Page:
Researchers at the University of California San Diego are working on a wireless transmission system that uses the human body’s magnetic waves to send a data signal to a device.
“What’s that, again?” you might be thinking. You’ve read it right. The research team has already created a proof of concept prototype to send transmissions from one device, across a person’s body, and to a second device.
The technology could one day provide an alternative to Bluetooth for sharing data between a smartphone and smartwatch, or other wearables.
Right now the device that’s receiving information is a coil of wires, but the concept works.
The researchers say data transmissions between devices via Bluetooth suffer from path loss because they pass through the air and gets caught by objects that get in the way. Bluetooth devices must have a strong power output capable of sending a signal that can push through the obstacles and offset for this loss.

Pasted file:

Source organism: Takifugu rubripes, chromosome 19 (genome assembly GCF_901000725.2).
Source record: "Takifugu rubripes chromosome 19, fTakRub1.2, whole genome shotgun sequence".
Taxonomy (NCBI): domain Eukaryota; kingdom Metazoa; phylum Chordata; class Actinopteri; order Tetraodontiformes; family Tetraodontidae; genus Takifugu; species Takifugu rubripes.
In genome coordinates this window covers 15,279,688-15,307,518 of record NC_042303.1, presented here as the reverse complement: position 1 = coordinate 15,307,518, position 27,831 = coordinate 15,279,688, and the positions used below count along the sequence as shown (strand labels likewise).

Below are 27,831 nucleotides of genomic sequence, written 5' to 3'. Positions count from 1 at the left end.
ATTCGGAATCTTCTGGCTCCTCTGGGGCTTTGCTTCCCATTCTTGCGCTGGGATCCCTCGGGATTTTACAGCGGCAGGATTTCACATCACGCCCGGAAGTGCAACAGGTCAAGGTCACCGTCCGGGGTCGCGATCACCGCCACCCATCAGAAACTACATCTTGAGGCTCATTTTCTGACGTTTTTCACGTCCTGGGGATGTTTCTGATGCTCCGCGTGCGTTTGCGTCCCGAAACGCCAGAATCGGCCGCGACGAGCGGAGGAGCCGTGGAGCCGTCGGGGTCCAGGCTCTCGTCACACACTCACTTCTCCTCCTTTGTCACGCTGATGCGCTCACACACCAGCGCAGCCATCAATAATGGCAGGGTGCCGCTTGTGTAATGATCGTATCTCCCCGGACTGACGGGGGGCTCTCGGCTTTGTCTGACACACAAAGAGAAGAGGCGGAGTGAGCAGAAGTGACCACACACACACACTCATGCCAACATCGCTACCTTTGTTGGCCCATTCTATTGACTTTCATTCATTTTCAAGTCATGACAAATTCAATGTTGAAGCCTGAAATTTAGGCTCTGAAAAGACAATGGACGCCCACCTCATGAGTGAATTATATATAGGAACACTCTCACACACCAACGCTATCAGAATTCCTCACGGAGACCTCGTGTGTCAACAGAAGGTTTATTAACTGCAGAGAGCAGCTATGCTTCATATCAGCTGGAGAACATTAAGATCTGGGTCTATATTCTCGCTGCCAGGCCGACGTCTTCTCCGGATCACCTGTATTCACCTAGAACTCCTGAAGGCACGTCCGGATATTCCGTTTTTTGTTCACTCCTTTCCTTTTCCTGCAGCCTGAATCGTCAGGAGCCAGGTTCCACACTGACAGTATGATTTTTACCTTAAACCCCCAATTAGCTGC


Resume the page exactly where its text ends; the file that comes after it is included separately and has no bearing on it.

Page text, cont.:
The human body transmission technology overcomes the need for a strong power output because the wave travels from one part of the body to another through magnetic waves. The research team estimates that path loss from their transmission system is 10 million times lower than Bluetooth.
“A problem with wearable devices like smart watches is that they have short operating times because they are limited to using small batteries,” said UCSD electrical engineering Ph.D student Jiwoong Park. “With this magnetic field human body communication system, we hope to significantly reduce power consumption as well as how frequently users need to recharge their devices.”
As cool as the concept behind this technology is, its practical application in real life is far off. We often hear about research on new technology that could potentially change the world, but rarely see it in come to completion.
While it might be neat to have a fitness-tracking t-shirt that sends lossless data to a smartwatch in less than a second, it could be years before we see real-world applications of the technology, if we ever do.
via Digital Trends